Women with breast cancer at more than one site can undergo breast-conserving therapy and still have local recurrence rates well under the acceptable threshold of risk, suggest the results of first prospective study of this issue.
The ACOSOG-Z11102 trial involved more than 200 women with primarily endocrine receptor–positive (ER+), human epidermal growth factor receptor 2–negative (HER2-) breast cancer and up to three disease foci, all of whom underwent lumpectomy with nodal staging followed by whole-breast irradiation, then systemic therapy at the oncologist’s discretion.
After 5 years of follow-up, just 3% of women experienced a local recurrence, with none having a local or distant recurrence and one dying of the disease.
Although the numbers were small, the data indicated that preoperative MRI to evaluate disease extent, and adjuvant endocrine therapy in women with ER+ disease, were associated with lower recurrence rates.
The new findings were presented at the San Antonio Breast Cancer Symposium (SABCS) 2022 on December 9.
“This study provides important information for clinicians to discuss with patients who have two or three foci of breast cancer in one breast, as it may allow more patients to consider breast-conserving therapy as an option,” said study presenter Judy C. Boughey, MD, chair of the Division of Breast and Melanoma Surgical Oncology at the Mayo Clinic, Rochester, Minnesota.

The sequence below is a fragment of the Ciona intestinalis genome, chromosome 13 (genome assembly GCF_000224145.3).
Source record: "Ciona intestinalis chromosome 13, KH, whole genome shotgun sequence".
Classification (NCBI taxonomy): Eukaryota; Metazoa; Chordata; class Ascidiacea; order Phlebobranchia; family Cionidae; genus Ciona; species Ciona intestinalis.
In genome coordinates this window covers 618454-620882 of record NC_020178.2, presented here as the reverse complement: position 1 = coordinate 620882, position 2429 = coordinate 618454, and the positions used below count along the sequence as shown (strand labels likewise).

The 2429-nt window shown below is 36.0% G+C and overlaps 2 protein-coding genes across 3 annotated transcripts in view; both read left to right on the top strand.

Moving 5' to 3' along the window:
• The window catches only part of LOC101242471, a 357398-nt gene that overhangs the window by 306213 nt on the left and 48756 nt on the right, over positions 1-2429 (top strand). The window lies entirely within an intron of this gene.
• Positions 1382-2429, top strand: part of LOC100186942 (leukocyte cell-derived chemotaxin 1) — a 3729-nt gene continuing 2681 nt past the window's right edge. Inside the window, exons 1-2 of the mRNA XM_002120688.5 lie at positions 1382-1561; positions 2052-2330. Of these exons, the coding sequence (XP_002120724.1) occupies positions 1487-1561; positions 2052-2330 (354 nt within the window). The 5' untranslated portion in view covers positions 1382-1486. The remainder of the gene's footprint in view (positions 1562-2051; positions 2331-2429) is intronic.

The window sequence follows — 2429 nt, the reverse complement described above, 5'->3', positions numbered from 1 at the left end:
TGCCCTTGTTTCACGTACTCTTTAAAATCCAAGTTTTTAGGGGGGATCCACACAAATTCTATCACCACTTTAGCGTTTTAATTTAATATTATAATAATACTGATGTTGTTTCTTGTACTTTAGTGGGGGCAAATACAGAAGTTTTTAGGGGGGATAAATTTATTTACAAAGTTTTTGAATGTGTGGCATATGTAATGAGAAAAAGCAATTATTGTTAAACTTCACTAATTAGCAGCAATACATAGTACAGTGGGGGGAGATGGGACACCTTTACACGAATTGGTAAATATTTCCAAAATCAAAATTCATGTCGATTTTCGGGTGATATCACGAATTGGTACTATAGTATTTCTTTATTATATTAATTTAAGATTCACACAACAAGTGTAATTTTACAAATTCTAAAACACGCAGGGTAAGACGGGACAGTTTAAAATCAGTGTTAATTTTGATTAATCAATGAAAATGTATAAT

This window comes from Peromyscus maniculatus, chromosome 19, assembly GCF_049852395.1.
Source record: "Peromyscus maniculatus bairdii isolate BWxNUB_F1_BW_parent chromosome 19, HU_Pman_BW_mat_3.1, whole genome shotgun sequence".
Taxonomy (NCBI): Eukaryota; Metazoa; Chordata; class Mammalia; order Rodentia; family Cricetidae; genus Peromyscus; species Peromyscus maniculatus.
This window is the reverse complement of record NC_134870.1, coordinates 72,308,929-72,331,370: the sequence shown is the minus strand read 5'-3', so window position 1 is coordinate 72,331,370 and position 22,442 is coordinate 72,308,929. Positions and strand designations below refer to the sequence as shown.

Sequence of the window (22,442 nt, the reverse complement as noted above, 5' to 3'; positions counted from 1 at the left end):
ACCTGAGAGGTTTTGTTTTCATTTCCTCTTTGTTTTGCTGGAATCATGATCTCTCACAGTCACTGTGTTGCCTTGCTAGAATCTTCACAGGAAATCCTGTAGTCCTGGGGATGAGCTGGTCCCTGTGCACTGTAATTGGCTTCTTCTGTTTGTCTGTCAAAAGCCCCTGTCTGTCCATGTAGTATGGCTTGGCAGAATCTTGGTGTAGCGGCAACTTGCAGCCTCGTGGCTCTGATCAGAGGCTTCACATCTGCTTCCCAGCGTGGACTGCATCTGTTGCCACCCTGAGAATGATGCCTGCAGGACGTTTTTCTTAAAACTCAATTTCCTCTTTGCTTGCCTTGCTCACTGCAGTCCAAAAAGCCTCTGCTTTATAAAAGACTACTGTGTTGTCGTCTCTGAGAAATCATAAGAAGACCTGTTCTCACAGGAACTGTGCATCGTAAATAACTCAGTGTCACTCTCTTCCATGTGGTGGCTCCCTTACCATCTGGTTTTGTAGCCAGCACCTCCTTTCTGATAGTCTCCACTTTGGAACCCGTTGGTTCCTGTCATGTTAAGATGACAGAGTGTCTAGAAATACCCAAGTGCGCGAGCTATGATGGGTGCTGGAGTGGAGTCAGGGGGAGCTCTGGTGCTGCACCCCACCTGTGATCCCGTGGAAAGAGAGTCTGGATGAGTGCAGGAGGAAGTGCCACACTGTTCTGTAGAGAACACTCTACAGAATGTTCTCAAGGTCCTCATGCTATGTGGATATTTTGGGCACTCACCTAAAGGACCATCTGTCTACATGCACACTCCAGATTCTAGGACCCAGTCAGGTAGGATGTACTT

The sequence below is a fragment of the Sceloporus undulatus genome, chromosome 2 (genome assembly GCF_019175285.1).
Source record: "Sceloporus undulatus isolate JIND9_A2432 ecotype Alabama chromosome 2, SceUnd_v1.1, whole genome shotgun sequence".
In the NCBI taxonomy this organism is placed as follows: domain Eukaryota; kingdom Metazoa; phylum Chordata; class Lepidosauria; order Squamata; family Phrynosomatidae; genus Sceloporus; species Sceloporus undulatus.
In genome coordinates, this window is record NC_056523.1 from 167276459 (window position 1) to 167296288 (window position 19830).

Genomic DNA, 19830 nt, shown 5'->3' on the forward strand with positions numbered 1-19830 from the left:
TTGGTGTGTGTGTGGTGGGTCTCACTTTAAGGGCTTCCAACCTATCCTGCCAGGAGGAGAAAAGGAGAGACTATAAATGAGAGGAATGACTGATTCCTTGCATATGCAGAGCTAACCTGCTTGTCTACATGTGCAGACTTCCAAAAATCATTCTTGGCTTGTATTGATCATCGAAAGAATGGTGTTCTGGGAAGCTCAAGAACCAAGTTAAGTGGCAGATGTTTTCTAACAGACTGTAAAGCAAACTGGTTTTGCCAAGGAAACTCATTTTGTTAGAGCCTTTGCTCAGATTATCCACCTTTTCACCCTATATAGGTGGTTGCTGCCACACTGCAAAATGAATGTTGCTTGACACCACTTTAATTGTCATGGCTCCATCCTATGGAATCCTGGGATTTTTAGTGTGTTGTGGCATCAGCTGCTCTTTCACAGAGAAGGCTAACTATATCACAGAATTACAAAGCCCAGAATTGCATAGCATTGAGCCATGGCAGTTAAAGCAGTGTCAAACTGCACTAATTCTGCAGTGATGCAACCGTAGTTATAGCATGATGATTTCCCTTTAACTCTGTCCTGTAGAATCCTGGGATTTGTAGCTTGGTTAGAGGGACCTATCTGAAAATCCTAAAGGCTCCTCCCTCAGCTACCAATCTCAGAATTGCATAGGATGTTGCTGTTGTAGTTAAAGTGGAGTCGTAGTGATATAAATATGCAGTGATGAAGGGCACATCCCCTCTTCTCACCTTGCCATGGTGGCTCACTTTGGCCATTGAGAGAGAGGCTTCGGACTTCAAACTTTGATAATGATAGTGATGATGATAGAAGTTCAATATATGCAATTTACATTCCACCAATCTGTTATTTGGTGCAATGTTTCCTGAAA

“Lumpectomy with radiation therapy is often preferred to mastectomy, as it is a smaller operation with quicker recovery, resulting in better patient satisfaction and cosmetic outcomes,” Boughey commented in a statement.
“We’ve all been anxiously awaiting the results of this trial,” Andrea V. Barrio, MD, associate attending surgeon, Memorial Sloan Kettering Cancer Center, New York, NY, told Medscape Medical News. “We knew that in patients who have a single site tumor in the breast, that outcomes between lumpectomy and mastectomy are the same… But none of those trials are enrolled women with multiple sites.”